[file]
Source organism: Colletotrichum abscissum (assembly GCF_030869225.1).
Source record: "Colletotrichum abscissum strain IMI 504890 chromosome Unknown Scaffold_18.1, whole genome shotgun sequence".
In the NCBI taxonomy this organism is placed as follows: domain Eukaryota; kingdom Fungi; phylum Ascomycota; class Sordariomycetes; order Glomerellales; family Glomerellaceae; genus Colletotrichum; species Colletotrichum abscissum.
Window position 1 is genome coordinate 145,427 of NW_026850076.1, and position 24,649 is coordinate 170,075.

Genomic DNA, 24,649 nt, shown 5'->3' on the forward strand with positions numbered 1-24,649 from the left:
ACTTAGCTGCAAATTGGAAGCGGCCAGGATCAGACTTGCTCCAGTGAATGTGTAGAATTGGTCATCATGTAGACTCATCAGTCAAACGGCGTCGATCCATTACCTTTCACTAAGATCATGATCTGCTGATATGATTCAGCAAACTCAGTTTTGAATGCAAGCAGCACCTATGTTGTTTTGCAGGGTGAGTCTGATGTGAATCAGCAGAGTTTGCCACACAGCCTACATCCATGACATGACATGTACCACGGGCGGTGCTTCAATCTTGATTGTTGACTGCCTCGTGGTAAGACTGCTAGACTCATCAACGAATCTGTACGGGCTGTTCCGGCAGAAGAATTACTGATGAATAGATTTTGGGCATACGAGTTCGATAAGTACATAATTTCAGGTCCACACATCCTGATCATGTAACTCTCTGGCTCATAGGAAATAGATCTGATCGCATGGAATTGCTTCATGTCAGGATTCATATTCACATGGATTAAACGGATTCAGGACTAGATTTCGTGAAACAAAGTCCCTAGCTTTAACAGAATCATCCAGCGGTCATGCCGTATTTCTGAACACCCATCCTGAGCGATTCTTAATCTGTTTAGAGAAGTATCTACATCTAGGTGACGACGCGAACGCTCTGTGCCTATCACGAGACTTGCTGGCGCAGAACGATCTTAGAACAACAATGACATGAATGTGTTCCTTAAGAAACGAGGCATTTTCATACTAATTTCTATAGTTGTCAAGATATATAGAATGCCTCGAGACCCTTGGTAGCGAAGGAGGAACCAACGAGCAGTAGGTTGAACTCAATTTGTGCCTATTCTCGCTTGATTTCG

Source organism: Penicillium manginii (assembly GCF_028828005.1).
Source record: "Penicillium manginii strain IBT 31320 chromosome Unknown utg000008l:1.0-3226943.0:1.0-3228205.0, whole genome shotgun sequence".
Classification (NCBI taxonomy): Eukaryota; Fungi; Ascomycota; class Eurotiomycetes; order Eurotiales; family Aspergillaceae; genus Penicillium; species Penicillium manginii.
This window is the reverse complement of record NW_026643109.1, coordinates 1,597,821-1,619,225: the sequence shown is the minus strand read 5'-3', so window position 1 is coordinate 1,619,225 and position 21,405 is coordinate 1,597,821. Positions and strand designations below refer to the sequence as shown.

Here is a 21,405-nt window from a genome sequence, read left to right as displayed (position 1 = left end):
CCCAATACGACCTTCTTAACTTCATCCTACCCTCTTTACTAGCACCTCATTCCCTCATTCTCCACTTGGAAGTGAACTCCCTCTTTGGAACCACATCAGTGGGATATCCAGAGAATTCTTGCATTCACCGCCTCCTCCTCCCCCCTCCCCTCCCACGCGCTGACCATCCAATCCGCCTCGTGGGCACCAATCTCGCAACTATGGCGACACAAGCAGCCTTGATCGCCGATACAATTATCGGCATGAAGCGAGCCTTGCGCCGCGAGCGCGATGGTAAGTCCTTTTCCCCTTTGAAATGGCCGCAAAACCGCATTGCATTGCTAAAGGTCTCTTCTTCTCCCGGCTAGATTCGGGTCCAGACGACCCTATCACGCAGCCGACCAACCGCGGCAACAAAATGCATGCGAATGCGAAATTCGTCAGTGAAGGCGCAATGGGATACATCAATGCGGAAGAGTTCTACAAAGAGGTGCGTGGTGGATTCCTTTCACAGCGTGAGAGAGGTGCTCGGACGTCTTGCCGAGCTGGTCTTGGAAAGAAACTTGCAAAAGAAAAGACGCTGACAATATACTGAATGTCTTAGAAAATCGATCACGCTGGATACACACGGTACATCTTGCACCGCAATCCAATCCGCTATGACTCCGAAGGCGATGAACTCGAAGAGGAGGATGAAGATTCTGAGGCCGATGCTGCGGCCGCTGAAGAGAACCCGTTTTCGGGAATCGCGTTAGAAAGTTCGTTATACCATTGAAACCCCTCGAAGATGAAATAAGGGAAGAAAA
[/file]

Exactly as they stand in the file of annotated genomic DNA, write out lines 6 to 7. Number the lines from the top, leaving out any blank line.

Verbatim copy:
ACTTAGCTGCAAATTGGAAGCGGCCAGGATCAGACTTGCTCCAGTGAATGTGTAGAATTGGTCATCATGTAGACTCATCAGTCAAACGGCGTCGATCCATTACCTTTCACTAAGATCATGATCTGCTGATATGATTCAGCAAACTCAGTTTTGAATGCAAGCAGCACCTATGTTGTTTTGCAGGGTGAGTCTGATGTGAATCAGCAGAGTTTGCCACACAGCCTACATCCATGACATGACATGTACCACGGGCGGTGCTTCAATCTTGATTGTTGACTGCCTCGTGGTAAGACTGCTAGACTCATCAACGAATCTGTACGGGCTGTTCCGGCAGAAGAATTACTGATGAATAGATTTTGGGCATACGAGTTCGATAAGTACATAATTTCAGGTCCACACATCCTGATCATGTAACTCTCTGGCTCATAGGAAATAGATCTGATCGCATGGAATTGCTTCATGTCAGGATTCATATTCACATGGATTAAACGGATTCAGGACTAGATTTCGTGAAACAAAGTCCCTAGCTTTAACAGAATCATCCAGCGGTCATGCCGTATTTCTGAACACCCATCCTGAGCGATTCTTAATCTGTTTAGAGAAGTATCTACATCTAGGTGACGACGCGAACGCTCTGTGCCTATCACGAGACTTGCTGGCGCAGAACGATCTTAGAACAACAATGACATGAATGTGTTCCTTAAGAAACGAGGCATTTTCATACTAATTTCTATAGTTGTCAAGATATATAGAATGCCTCGAGACCCTTGGTAGCGAAGGAGGAACCAACGAGCAGTAGGTTGAACTCAATTTGTGCCTATTCTCGCTTGATTTCG

Source organism: Penicillium manginii (assembly GCF_028828005.1).